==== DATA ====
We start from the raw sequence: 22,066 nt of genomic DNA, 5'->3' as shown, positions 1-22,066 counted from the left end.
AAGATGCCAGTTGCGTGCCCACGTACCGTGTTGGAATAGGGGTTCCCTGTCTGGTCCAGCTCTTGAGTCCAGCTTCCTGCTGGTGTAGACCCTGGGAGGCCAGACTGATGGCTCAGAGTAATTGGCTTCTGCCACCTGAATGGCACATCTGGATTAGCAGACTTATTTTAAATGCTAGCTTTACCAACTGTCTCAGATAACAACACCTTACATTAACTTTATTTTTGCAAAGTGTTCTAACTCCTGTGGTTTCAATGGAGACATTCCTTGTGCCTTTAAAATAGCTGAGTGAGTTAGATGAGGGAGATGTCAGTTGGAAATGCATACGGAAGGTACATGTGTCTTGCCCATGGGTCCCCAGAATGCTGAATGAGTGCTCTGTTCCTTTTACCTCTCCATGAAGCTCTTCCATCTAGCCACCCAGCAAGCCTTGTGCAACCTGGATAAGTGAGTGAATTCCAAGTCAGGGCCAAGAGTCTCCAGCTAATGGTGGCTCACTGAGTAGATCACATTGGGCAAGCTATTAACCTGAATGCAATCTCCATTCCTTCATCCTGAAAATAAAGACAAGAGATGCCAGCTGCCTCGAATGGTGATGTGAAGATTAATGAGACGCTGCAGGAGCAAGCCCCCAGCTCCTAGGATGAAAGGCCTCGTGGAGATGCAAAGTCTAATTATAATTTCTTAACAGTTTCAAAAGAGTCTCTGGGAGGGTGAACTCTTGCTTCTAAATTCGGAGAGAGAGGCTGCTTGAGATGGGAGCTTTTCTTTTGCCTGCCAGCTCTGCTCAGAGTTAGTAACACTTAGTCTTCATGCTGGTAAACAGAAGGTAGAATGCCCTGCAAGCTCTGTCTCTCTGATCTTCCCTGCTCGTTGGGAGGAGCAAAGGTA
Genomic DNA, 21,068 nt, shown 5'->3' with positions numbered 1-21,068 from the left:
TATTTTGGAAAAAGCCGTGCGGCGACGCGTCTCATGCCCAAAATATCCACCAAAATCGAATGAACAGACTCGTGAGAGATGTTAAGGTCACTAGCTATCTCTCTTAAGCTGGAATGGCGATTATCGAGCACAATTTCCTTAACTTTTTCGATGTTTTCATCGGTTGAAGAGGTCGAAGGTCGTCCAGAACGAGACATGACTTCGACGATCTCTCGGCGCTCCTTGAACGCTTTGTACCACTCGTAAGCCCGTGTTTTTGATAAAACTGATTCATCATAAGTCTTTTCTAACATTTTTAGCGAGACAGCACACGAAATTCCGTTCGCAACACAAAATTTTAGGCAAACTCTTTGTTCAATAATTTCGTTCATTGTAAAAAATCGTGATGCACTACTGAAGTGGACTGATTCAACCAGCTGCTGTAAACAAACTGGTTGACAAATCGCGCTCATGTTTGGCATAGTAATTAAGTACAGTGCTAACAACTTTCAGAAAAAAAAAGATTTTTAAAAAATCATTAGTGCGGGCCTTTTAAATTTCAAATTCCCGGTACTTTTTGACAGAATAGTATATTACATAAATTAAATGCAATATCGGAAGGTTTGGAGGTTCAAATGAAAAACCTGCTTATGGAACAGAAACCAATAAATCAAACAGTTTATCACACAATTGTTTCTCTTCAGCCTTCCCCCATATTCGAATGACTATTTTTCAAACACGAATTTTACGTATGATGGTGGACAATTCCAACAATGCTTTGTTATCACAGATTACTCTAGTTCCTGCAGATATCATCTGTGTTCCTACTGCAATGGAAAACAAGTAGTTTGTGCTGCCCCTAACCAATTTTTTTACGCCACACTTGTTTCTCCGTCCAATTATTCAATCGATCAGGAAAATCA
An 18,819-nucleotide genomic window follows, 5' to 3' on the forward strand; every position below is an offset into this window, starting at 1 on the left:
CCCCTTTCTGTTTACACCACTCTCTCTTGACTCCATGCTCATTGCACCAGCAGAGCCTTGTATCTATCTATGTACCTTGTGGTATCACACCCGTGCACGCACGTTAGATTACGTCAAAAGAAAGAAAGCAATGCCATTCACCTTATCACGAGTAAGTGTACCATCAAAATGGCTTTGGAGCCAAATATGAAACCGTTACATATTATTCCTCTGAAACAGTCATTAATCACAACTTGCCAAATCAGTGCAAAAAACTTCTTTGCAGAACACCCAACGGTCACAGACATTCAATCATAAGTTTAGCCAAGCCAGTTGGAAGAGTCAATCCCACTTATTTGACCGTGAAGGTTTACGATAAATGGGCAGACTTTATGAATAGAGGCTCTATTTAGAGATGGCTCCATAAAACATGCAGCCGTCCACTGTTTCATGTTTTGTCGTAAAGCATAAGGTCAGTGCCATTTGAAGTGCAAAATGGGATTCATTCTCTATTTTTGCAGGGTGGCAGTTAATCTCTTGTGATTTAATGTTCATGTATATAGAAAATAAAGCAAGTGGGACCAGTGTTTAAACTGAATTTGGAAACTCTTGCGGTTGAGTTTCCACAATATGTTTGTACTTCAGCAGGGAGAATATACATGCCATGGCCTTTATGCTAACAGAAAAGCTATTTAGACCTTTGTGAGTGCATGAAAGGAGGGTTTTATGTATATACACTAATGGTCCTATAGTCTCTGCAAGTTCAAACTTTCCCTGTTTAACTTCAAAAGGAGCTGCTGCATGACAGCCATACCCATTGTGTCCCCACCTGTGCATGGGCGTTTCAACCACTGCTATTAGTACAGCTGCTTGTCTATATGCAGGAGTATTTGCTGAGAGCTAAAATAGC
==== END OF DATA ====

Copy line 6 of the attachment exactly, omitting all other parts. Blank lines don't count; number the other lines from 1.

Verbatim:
CCCCTTTCTGTTTACACCACTCTCTCTTGACTCCATGCTCATTGCACCAGCAGAGCCTTGTATCTATCTATGTACCTTGTGGTATCACACCCGTGCACGCACGTTAGATTACGTCAAAAGAAAGAAAGCAATGCCATTCACCTTATCACGAGTAAGTGTACCATCAAAATGGCTTTGGAGCCAAATATGAAACCGTTACATATTATTCCTCTGAAACAGTCATTAATCACAACTTGCCAAATCAGTGCAAAAAACTTCTTTGCAGAACACCCAACGGTCACAGACATTCAATCATAAGTTTAGCCAAGCCAGTTGGAAGAGTCAATCCCACTTATTTGACCGTGAAGGTTTACGATAAATGGGCAGACTTTATGAATAGAGGCTCTATTTAGAGATGGCTCCATAAAACATGCAGCCGTCCACTGTTTCATGTTTTGTCGTAAAGCATAAGGTCAGTGCCATTTGAAGTGCAAAATGGGATTCATTCTCTATTTTTGCAGGGTGGCAGTTAATCTCTTGTGATTTAATGTTCATGTATATAGAAAATAAAGCAAGTGGGACCAGTGTTTAAACTGAATTTGGAAACTCTTGCGGTTGAGTTTCCACAATATGTTTGTACTTCAGCAGGGAGAATATACATGCCATGGCCTTTATGCTAACAGAAAAGCTATTTAGACCTTTGTGAGTGCATGAAAGGAGGGTTTTATGTATATACACTAATGGTCCTATAGTCTCTGCAAGTTCAAACTTTCCCTGTTTAACTTCAAAAGGAGCTGCTGCATGACAGCCATACCCATTGTGTCCCCACCTGTGCATGGGCGTTTCAACCACTGCTATTAGTACAGCTGCTTGTCTATATGCAGGAGTATTTGCTGAGAGCTAAAATAGC